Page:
In Bwakira, for example, the burgomaster ordered subordinates to prepare such lists on April Five days later councilors submitted lists, by sector, of household heads who had died, the number of people in the household killed,and the number from the household who had fled. Burgomasters kept track not just of overall numbers of dead, but also of the elimination of those persons named as priority targets for their communes. They seem to have borne final responsibility for ensuring that such persons had in fact been slain.
Where there was any doubt that a person in question had in fact been killed, authorities would insist on seeing the body to confirm the death. In some cases, burgomasters tracked down escapees from their communes into adjacent areas, including those who had just sought temporary refuge in their jurisdiction before being driven away. Burgomasters were also charged with disposing of the bodies. Authorities summoned people for umuganda which consisted of stuffing bodies down latrines, tossing them in pits, throwing them into rivers or lakes, or digging mass graves in which to bury them.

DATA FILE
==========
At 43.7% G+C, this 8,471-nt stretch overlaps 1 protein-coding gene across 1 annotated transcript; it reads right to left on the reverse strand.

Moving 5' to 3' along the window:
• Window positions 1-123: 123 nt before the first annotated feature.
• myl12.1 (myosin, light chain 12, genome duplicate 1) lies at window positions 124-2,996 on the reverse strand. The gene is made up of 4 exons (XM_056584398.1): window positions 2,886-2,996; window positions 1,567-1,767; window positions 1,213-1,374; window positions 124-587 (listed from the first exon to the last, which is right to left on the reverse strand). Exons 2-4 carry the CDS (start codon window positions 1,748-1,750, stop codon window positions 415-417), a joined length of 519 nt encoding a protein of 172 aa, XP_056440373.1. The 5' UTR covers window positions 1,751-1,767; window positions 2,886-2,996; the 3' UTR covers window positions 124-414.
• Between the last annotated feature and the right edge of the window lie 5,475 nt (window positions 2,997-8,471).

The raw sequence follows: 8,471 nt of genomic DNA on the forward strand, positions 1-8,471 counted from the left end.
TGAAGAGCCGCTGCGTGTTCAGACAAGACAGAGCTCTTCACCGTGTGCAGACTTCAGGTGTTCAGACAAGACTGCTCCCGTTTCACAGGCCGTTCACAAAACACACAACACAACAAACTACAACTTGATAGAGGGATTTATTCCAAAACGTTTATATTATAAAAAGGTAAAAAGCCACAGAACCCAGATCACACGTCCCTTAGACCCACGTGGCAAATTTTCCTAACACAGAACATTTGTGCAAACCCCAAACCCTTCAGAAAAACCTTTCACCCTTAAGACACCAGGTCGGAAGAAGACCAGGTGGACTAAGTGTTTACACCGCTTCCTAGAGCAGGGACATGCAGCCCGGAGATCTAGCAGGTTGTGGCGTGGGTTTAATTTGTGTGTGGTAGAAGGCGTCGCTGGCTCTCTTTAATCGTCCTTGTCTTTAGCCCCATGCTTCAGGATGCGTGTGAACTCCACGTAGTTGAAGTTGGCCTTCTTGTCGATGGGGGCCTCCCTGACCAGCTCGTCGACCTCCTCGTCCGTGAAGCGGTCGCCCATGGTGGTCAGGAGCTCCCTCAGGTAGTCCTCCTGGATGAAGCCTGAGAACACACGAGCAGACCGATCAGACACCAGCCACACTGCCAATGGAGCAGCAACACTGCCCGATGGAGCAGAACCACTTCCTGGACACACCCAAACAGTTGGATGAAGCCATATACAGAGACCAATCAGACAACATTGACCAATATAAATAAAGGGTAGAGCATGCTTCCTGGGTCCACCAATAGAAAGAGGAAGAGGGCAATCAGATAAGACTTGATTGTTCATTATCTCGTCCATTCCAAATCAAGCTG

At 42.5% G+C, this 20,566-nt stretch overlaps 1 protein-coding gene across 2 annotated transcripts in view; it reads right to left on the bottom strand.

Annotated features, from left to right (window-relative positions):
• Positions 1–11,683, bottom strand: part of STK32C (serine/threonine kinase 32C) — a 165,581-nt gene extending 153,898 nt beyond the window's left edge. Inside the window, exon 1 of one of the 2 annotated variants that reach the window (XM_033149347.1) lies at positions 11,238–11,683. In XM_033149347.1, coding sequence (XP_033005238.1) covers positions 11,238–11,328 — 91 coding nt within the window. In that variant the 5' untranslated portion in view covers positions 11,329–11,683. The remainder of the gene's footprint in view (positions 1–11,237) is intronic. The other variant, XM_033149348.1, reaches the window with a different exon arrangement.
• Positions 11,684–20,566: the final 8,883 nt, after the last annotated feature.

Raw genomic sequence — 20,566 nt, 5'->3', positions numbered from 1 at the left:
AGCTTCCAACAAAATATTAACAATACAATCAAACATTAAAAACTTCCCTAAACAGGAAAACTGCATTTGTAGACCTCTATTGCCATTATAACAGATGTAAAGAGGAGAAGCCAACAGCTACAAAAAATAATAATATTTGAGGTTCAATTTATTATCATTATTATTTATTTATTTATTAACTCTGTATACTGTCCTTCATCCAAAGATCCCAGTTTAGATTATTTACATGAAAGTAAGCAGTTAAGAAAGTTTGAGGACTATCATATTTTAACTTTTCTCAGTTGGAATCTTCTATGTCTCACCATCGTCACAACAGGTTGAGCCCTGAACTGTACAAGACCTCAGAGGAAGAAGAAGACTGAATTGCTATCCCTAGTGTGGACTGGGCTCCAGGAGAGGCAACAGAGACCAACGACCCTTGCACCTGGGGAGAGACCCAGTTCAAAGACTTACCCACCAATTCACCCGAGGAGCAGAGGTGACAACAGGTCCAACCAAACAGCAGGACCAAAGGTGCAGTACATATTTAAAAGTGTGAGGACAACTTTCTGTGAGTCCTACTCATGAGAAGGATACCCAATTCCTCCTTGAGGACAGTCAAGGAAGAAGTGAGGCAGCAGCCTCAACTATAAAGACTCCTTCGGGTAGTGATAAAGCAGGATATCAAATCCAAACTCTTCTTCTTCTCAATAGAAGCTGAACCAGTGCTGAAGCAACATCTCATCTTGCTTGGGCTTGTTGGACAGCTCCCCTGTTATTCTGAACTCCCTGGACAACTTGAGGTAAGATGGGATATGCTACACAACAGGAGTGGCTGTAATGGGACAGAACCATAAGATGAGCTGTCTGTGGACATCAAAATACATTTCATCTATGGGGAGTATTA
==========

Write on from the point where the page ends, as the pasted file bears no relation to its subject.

In Kibuye, workers used a bulldozer to push bodies into a pit behind the little church on a peninsula jutting into the lake. In Kigali, Gikongoro, Butare, and elsewhere, authorities also called upon drivers of bulldozers to assist in disposing of the bodies. In Kigali, prisoners went through the streets every three days to gather up the bodies, a service that prisoners performed in Butare as well. One witness related his shock in the early days of killing when he came across a group of prisoners, dressed in their pink prison shirts and shorts, tossing cadavers into a truck.